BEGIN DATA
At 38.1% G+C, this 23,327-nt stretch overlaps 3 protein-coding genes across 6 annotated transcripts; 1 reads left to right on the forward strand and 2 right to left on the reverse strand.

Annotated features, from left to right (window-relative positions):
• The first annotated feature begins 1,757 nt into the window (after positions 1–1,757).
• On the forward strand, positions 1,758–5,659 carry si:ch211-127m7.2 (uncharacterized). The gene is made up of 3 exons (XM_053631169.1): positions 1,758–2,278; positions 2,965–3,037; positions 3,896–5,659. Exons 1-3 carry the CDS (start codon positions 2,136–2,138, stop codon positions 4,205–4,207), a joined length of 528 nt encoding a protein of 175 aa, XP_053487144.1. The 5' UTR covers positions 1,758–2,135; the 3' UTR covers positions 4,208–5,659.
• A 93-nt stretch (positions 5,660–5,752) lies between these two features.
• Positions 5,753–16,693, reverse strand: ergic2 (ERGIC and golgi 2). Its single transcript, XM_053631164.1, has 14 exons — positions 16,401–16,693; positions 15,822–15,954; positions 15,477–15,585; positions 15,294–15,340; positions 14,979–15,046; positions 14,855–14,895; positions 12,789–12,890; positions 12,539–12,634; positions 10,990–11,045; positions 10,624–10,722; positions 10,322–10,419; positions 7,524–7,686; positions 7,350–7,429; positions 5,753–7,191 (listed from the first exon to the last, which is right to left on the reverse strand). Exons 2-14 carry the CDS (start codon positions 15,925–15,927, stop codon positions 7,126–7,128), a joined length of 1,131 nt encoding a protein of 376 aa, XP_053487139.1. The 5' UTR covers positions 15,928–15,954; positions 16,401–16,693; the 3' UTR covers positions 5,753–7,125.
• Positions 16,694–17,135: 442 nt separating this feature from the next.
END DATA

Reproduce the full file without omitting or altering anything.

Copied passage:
At 38.1% G+C, this 23,327-nt stretch overlaps 3 protein-coding genes across 6 annotated transcripts; 1 reads left to right on the forward strand and 2 right to left on the reverse strand.

Annotated features, from left to right (window-relative positions):
• The first annotated feature begins 1,757 nt into the window (after positions 1–1,757).
• On the forward strand, positions 1,758–5,659 carry si:ch211-127m7.2 (uncharacterized). The gene is made up of 3 exons (XM_053631169.1): positions 1,758–2,278; positions 2,965–3,037; positions 3,896–5,659. Exons 1-3 carry the CDS (start codon positions 2,136–2,138, stop codon positions 4,205–4,207), a joined length of 528 nt encoding a protein of 175 aa, XP_053487144.1. The 5' UTR covers positions 1,758–2,135; the 3' UTR covers positions 4,208–5,659.
• A 93-nt stretch (positions 5,660–5,752) lies between these two features.
• Positions 5,753–16,693, reverse strand: ergic2 (ERGIC and golgi 2). Its single transcript, XM_053631164.1, has 14 exons — positions 16,401–16,693; positions 15,822–15,954; positions 15,477–15,585; positions 15,294–15,340; positions 14,979–15,046; positions 14,855–14,895; positions 12,789–12,890; positions 12,539–12,634; positions 10,990–11,045; positions 10,624–10,722; positions 10,322–10,419; positions 7,524–7,686; positions 7,350–7,429; positions 5,753–7,191 (listed from the first exon to the last, which is right to left on the reverse strand). Exons 2-14 carry the CDS (start codon positions 15,925–15,927, stop codon positions 7,126–7,128), a joined length of 1,131 nt encoding a protein of 376 aa, XP_053487139.1. The 5' UTR covers positions 15,928–15,954; positions 16,401–16,693; the 3' UTR covers positions 5,753–7,125.
• Positions 16,694–17,135: 442 nt separating this feature from the next.